- Activity Level: moderate
- Grooming Level: moderate
- Trainability: moderate
- Adaptability: moderate
- Kid/Pet Friendly: often
- Average Size: Large
- Average Lifespan: 10-15 years
- Prey Drive: high
- Watchdog: very alert
Akita Mix Breed Profile
The Akita Mix is a cross between an Akita and another dog breed. It’s important to talk to the breeder about the other parent breed in the cross and ask questions so you have an idea of what to expect in an Akita Mix puppy. They could take on traits from just one parent or any combination of traits from both of them.
An Akita tends to be loyal, devoted, and dedicated to their families. They do tend to get along well with children, but they tend to be wary of strangers and they have a high prey drive. Although they tend to be quiet dogs, they will bark to alert you. This makes them good watchdogs. On top of that, Akitas have an instinct to guard and protect. This makes socialization and training early and often particularly important for this breed.
You may be able to expect a similar temperament in your Akita Mix. However, the other dog breed in the mix could affect their temperament. At the very least, the other parent breed will introduce some other possibilities that could affect your Akita Mix’s overall personality and temperament. Asking the breeder about the other parent breed can help prepare you for all of the possibilities. Meeting the mother dog can also give you an idea of what temperament to expect in your Akita Mix puppy.
Akitas are moderately adaptable dogs that can adapt to apartment living as long as they get the exercise, attention, and mental stimulation they need to be happy and healthy.
Due to their protective instincts and high prey drive, they should only be let off-leash in securely fenced areas. Depending on the other parent breed, they could make your Akita Mix less adaptable, so it’s important to ask the breeder about them.
A mixed-breed dog can inherit any combination of the potential health concerns common to one or both of the parent breeds. Although they can sometimes “win the genetic lottery” and inherit none of them, this is not a guarantee. From the Akita side, the potential health concerns to be aware of in an Akita Mix include hip dysplasia, thyroid issues, skin conditions, progressive retinal atrophy, and acquired myasthenia gravis.
Reputable breeders will screen their breeding stock to avoid passing issues on to puppies. So, make sure you ask the breeder about the other parent breed in the cross. Also, talk to them about the genetic and health history of both of the parent breeds.
Although Akitas love their family and prefer to be near them, they also have an independent nature. They are highly intelligent and pick up training quickly, but they can also have a stubborn streak. This can be difficult for a first-time dog owner to navigate on their own.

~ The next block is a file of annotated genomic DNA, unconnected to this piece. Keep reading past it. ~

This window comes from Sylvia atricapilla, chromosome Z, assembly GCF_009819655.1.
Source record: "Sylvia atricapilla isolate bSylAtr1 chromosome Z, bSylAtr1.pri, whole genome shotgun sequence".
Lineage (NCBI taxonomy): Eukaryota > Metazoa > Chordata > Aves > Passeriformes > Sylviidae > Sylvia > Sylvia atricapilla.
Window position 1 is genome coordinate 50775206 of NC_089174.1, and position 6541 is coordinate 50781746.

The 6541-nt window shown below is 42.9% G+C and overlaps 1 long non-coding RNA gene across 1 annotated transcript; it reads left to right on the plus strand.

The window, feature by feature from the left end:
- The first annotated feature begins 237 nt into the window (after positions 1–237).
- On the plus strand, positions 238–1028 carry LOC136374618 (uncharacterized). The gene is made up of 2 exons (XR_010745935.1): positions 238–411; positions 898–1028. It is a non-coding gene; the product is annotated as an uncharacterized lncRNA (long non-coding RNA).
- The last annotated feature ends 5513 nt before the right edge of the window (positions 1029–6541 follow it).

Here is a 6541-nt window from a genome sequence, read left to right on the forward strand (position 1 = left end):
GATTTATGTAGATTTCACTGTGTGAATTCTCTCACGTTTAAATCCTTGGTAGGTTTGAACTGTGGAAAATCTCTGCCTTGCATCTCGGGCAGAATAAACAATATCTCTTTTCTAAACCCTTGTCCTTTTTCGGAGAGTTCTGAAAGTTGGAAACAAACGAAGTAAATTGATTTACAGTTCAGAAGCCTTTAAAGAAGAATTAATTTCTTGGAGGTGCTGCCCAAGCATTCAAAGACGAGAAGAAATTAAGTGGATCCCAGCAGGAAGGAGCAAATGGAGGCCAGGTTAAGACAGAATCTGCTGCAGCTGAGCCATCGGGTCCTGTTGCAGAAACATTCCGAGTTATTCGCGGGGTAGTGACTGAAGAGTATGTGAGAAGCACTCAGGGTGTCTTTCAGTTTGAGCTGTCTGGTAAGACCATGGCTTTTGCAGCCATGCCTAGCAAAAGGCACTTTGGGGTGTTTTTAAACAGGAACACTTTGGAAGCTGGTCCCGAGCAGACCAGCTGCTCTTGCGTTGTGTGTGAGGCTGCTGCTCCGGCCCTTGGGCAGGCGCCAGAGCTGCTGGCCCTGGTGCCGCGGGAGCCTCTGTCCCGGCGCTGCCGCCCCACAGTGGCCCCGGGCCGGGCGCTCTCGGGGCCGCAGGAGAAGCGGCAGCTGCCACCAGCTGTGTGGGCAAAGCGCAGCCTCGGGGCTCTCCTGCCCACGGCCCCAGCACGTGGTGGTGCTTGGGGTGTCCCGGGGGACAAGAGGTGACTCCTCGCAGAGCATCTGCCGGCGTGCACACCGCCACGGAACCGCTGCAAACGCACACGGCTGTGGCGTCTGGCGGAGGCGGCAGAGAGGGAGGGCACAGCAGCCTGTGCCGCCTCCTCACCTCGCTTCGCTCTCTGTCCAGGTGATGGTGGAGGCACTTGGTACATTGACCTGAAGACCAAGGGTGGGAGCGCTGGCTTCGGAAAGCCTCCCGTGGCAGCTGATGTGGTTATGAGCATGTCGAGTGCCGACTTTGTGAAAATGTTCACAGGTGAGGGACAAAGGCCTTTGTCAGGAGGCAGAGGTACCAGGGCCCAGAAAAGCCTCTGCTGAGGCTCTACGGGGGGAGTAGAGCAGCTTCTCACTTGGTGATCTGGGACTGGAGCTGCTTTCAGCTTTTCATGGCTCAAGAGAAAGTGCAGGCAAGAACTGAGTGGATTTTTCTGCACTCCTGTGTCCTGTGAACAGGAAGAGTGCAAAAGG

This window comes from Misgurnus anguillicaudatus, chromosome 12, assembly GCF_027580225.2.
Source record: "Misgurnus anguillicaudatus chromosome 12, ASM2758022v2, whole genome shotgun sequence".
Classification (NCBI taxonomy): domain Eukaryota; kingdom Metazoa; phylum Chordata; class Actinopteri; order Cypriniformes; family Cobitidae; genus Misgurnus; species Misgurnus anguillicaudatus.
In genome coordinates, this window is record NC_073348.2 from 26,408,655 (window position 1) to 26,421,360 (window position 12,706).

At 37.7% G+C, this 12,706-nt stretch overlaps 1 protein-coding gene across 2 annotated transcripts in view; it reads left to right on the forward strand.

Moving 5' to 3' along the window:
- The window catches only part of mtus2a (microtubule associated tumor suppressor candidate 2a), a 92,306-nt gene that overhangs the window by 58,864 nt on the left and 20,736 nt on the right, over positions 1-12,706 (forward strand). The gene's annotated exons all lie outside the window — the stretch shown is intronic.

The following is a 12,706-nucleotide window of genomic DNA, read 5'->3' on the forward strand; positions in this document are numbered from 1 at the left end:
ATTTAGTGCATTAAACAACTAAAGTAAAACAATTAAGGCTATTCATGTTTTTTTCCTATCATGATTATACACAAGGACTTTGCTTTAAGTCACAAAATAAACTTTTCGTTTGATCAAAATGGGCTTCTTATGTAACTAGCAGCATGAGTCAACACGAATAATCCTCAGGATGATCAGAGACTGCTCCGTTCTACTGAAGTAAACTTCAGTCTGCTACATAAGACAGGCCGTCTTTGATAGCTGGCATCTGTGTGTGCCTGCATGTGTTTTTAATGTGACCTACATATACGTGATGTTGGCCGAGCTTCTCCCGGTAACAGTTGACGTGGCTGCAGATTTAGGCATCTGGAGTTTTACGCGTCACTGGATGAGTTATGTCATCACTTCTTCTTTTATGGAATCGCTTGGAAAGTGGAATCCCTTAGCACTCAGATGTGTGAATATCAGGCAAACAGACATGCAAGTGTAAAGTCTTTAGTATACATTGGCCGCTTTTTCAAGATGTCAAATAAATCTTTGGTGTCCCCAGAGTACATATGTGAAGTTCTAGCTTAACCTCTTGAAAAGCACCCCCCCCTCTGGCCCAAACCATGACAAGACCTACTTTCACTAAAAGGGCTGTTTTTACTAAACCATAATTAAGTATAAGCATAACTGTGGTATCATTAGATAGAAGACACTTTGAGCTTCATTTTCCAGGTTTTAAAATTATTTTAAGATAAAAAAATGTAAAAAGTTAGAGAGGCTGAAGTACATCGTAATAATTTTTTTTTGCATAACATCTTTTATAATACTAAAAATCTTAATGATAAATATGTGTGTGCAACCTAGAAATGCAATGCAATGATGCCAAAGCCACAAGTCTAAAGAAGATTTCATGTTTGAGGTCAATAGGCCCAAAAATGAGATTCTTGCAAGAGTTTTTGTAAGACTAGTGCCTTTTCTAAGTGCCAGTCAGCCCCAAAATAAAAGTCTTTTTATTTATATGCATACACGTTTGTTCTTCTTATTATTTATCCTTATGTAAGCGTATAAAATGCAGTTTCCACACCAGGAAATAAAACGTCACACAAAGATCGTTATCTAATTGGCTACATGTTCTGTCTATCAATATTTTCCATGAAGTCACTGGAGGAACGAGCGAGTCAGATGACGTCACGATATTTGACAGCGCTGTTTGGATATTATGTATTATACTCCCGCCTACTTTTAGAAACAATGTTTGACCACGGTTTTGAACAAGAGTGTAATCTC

The other parent breed could balance this out, but you still need to be prepared for a potentially hard-headed pooch. As such, puppy training classes are recommended. Regardless of owner experience, puppy training classes can still be a good idea as these classes often offer opportunities to socialize a puppy.
Akitas have a dense double coat that will shed moderately year-round with heavier shedding sessions twice a year as seasons change. Brushing a few times a week and moving to daily brushing during seasonal shedding can help your dog be more comfortable and contain a lot of the loose fur to your brush. Bathing is on an as-needed basis.
The other breed in the mix could affect how much maintenance your Akita Mix’s coat needs. Regardless of coat care, you will also need to care for your Akita Mix’s nails, ears, and teeth. Monthly nail trimming is usually enough to keep nails from growing too long. But, you may need to cut your dog’s nails more often if they grow quickly or just aren’t wearing down as much on their own.
Although ears that flop over are more prone to ear infections than those that stick straight up, you still need to check ears regularly and carefully clean your dog’s ears as needed. Your Akita Mix’s ears should be clean, dry, and free of debris or pests. If you see redness, irritation, excessive wax or moisture, or something else that seems odd, it’s time to visit the vet.
It’s also important to take care of your dog’s teeth. Many dog owners overlook this, which is why gum disease is one of the most common health problems in dogs. But, it doesn’t have to be that way! Practicing good dental care for dogs can help prevent painful dental diseases later in life. Brushing teeth or using an enzyme toothpaste every day is ideal. You can also work with your vet to identify good dental hygiene chews and to create a “dental care diet” specifically for your pup.
Akitas tend to have a moderate activity level. Daily walks plus some playtime and time to run are usually sufficient for these dogs. The other parent breed could affect the exercise needs for an Akita Mix. By talking to the breeder about the other parent breed, you can get a good idea of what sort of energy range to prepare for in your puppy.
A fully-grown Akita usually stands 24-28 inches tall and weighs 75-130 pounds. The other dog breed in the mix can seriously affect the size you could see in a fully-grown Akita Mix.
So, make sure you talk to the breeder about the other parent breed. Although there can still be some variation, meeting the mother dog in person can also give you some idea about an Akita Mix’s potential size.
Akitas generally live for 10-15 years. The other parent breed in the cross could have an effect on this for an Akita Mix. Talking to the breeder about it can help clarify to what extent it could be affected if at all.